Chichia began pounding on the front door of the house, awakening and alarming the homeowners, Pleasant Grove Police Lt. Britt Smith said. After he couldn't get in the front door, he climbed to a second-story balcony and tried to get in a door.
The homeowner, whom police have not publicly identified, armed himself and went to the balcony door. He unlocked the door to talk to the man. Chichia tried to push his way inside and the homeowner shot him once in the chest, Smith said.
Chichia had moved into another townhouse a couple of buildings down about two weeks ago, but he and the homeowner weren't acquainted, according to the lieutenant.
One theory is that Chichia, who police say had been drinking, thought he was at his own house.
"I think it's probably a pretty logical conclusion to jump to," Smith said. "We never really will know what his intent was at that residence. All we really know is that he was intent on getting inside. We don't know why."
Both Smith in Pleasant Grove and Martinez in Orem said they don't anticipate criminal charges will be filed against the shooter in either case.
Good and bad
Steve Gunn, a board member of the Gun Violence Prevention Center of Utah, said gun owners generally don't have adequate training to handle those tense situations. Firearms in a home or vehicle, he said, are more likely to be misused to harm innocent people than used properly to protect people from violence.
Still, he said he could hardly criticize the passer-by who prevented a carjacking or the man who stopped a home invasion.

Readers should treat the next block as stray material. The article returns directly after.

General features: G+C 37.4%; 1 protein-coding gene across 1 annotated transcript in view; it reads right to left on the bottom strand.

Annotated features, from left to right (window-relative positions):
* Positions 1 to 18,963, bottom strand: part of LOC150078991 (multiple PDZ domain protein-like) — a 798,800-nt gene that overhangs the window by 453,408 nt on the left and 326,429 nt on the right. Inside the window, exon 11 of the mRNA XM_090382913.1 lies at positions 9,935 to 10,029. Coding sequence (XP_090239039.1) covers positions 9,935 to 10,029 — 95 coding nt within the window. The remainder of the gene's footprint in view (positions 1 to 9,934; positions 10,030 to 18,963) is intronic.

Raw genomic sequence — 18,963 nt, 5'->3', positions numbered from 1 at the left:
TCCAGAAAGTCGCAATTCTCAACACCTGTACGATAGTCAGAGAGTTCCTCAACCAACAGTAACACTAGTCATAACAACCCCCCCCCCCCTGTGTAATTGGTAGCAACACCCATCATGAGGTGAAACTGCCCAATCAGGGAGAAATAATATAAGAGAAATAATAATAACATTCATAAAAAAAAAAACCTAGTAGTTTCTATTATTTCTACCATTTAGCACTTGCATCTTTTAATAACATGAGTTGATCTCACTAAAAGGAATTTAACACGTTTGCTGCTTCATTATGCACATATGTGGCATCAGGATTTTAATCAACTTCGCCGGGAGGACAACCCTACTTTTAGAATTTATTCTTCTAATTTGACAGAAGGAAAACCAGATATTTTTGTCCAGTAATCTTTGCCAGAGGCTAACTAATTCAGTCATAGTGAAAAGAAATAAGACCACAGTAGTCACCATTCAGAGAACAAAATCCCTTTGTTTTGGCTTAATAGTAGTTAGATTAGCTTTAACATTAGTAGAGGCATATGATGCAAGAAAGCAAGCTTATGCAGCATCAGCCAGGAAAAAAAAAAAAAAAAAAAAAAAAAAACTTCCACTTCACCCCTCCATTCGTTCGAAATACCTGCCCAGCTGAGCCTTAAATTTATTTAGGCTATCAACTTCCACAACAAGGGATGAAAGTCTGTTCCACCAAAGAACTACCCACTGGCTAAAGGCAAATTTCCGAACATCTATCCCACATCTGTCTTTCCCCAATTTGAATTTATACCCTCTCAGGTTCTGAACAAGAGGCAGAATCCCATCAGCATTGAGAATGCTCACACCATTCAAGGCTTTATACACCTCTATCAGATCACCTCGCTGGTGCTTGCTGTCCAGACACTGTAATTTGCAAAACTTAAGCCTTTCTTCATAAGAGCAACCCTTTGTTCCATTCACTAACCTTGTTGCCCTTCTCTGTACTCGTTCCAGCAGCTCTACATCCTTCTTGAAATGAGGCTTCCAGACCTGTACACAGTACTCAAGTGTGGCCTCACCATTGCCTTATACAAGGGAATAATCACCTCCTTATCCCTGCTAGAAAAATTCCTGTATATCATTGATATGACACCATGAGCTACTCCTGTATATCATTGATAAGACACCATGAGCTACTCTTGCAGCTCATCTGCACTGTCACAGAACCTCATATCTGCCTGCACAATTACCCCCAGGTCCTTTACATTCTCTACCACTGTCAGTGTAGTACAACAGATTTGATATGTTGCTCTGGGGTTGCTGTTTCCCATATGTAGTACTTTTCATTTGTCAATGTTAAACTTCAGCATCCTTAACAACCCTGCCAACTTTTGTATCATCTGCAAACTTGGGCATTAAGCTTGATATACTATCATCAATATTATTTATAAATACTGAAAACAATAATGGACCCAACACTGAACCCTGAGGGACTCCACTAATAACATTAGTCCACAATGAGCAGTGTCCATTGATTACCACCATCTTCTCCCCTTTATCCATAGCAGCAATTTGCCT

"I don't think you can say guns are all good or all bad," Gunn said. "For the couple who thwarted the home invasion, it was a good decision. For the parents of children whose child was shot accidentally in the home because the gun was not properly stored, it's not a good decision."
Weber State University criminology professor David Lynch said people usually only have a few seconds to process what's happening, and training really doesn't come into play.
"I think it's a natural instinct to defend your home from intruders," he said. "I think people are just going to react. I would hope that people would, I don't want to say err on the side of caution, but I would hope that people wouldn't be trigger happy because things do happen."
Utah allows people to openly carry guns without a permit and to carry them concealed with a state-issued permit.
One of the reasons the state lets residents carry guns is because it prevents crime, according to Ray.
"That's something criminals in Utah need to think about," he said. "We do have armed citizens and if you're going to do something stupid, the end result could be you die."
Ray said he wouldn't "hesitate for a minute" to shoot someone trying to break into his house.
Smith said it's difficult to say how people should deal with an intruder because each situation is different. He recommends calling police immediately "so that we can put ourselves in harm's way. That's what we do."
People, even if they are armed, should get their family together in a safe place and not make contact with a burglar, he said.
Still, Smith said homeowners have a right to defend themselves and their families in their own homes.